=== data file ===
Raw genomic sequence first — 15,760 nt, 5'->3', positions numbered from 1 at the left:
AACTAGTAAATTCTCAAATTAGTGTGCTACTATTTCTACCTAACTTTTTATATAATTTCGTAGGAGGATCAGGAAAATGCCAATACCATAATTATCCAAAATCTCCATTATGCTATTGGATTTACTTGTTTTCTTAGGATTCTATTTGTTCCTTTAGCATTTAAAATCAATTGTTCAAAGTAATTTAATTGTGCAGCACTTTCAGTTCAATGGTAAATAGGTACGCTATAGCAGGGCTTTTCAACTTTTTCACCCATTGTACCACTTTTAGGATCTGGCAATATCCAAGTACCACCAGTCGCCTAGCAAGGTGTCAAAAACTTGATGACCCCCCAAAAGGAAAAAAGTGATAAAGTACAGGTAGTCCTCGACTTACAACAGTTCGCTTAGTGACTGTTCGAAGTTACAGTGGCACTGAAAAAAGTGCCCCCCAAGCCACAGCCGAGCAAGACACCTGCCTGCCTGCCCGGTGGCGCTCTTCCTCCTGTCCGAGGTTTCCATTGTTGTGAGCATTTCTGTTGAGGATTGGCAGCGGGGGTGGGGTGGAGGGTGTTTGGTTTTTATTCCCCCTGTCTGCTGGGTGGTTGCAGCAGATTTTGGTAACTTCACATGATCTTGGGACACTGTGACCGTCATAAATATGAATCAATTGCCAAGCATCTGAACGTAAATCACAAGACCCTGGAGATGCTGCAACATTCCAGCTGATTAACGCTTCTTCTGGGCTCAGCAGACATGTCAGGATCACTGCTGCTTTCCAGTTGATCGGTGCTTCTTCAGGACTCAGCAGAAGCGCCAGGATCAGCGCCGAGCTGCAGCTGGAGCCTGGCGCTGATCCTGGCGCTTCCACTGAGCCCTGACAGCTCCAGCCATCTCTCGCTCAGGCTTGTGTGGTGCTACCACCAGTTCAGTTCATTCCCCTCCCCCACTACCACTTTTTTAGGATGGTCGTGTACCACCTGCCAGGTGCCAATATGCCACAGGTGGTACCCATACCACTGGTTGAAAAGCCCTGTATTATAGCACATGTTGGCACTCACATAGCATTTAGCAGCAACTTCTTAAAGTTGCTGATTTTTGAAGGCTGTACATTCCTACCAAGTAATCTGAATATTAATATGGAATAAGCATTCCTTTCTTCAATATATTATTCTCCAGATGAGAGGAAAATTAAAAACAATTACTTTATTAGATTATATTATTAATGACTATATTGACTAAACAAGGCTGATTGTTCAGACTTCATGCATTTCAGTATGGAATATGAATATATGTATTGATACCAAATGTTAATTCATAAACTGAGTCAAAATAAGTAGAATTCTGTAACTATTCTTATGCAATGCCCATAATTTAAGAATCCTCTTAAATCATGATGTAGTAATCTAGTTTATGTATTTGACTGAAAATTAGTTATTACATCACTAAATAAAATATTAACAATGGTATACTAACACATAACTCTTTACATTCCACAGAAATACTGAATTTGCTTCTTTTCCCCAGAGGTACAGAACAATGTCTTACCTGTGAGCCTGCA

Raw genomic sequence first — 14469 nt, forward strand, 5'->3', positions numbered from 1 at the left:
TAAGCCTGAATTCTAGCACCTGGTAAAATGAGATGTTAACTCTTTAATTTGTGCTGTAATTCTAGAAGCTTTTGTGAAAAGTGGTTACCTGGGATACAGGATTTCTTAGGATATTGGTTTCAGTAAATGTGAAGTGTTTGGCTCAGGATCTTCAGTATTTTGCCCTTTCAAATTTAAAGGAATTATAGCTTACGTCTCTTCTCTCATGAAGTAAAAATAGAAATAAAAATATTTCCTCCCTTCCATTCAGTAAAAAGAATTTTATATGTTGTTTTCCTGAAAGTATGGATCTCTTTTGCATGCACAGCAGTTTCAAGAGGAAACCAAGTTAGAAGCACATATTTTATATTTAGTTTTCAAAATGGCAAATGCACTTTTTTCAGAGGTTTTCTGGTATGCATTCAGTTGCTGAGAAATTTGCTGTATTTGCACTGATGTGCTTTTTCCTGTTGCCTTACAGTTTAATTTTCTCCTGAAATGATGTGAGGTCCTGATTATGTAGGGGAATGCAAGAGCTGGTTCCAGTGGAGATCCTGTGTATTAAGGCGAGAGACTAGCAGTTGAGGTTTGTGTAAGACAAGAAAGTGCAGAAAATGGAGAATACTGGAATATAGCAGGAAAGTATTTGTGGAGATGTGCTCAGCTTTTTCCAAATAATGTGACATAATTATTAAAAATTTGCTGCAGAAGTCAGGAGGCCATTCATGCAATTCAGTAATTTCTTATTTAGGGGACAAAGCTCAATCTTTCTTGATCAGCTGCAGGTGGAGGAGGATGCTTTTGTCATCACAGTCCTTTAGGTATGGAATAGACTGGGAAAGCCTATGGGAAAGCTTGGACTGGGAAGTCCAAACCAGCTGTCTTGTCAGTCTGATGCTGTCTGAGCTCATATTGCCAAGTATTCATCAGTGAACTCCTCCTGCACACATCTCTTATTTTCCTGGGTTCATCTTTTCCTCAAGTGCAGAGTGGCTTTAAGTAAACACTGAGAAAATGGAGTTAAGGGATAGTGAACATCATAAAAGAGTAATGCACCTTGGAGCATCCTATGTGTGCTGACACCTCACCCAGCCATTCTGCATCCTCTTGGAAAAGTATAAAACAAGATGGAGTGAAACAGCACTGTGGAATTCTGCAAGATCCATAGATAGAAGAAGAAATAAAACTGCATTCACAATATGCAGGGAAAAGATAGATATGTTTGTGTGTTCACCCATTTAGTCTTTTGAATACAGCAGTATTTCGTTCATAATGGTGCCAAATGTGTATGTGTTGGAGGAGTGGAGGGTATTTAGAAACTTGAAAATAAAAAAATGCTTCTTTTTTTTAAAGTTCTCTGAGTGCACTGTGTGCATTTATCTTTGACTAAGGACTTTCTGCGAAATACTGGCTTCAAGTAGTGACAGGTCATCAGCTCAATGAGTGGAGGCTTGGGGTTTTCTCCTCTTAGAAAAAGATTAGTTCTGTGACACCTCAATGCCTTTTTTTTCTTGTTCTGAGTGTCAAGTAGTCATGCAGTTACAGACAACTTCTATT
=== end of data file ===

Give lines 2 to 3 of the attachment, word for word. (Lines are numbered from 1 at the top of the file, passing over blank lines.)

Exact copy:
AACTAGTAAATTCTCAAATTAGTGTGCTACTATTTCTACCTAACTTTTTATATAATTTCGTAGGAGGATCAGGAAAATGCCAATACCATAATTATCCAAAATCTCCATTATGCTATTGGATTTACTTGTTTTCTTAGGATTCTATTTGTTCCTTTAGCATTTAAAATCAATTGTTCAAAGTAATTTAATTGTGCAGCACTTTCAGTTCAATGGTAAATAGGTACGCTATAGCAGGGCTTTTCAACTTTTTCACCCATTGTACCACTTTTAGGATCTGGCAATATCCAAGTACCACCAGTCGCCTAGCAAGGTGTCAAAAACTTGATGACCCCCCAAAAGGAAAAAAGTGATAAAGTACAGGTAGTCCTCGACTTACAACAGTTCGCTTAGTGACTGTTCGAAGTTACAGTGGCACTGAAAAAAGTGCCCCCCAAGCCACAGCCGAGCAAGACACCTGCCTGCCTGCCCGGTGGCGCTCTTCCTCCTGTCCGAGGTTTCCATTGTTGTGAGCATTTCTGTTGAGGATTGGCAGCGGGGGTGGGGTGGAGGGTGTTTGGTTTTTATTCCCCCTGTCTGCTGGGTGGTTGCAGCAGATTTTGGTAACTTCACATGATCTTGGGACACTGTGACCGTCATAAATATGAATCAATTGCCAAGCATCTGAACGTAAATCACAAGACCCTGGAGATGCTGCAACATTCCAGCTGATTAACGCTTCTTCTGGGCTCAGCAGACATGTCAGGATCACTGCTGCTTTCCAGTTGATCGGTGCTTCTTCAGGACTCAGCAGAAGCGCCAGGATCAGCGCCGAGCTGCAGCTGGAGCCTGGCGCTGATCCTGGCGCTTCCACTGAGCCCTGACAGCTCCAGCCATCTCTCGCTCAGGCTTGTGTGGTGCTACCACCAGTTCAGTTCATTCCCCTCCCCCACTACCACTTTTTTAGGATGGTCGTGTACCACCTGCCAGGTGCCAATATGCCACAGGTGGTACCCATACCACTGGTTGAAAAGCCCTGTATTATAGCACATGTTGGCACTCACATAGCATTTAGCAGCAACTTCTTAAAGTTGCTGATTTTTGAAGGCTGTACATTCCTACCAAGTAATCTGAATATTAATATGGAATAAGCATTCCTTTCTTCAATATATTATTCTCCAGATGAGAGGAAAATTAAAAACAATTACTTTATTAGATTATATTATTAATGACTATATTGACTAAACAAGGCTGATTGTTCAGACTTCATGCATTTCAGTATGGAATATGAATATATGTATTGATACCAAATGTTAATTCATAAACTGAGTCAAAATAAGTAGAATTCTGTAACTATTCTTATGCAATGCCCATAATTTAAGAATCCTCTTAAATCATGATGTAGTAATCTAGTTTATGTATTTGACTGAAAATTAGTTATTACATCACTAAATAAAATATTAACAATGGTATACTAACACATAACTCTTTACATTCCACAGAAATACTGAATTTGCTTCTTTTCCCCAGAGGTACAGAACAATGTCTTACCTGTGAGCCTGCA

Raw genomic sequence first — 14469 nt, forward strand, 5'->3', positions numbered from 1 at the left: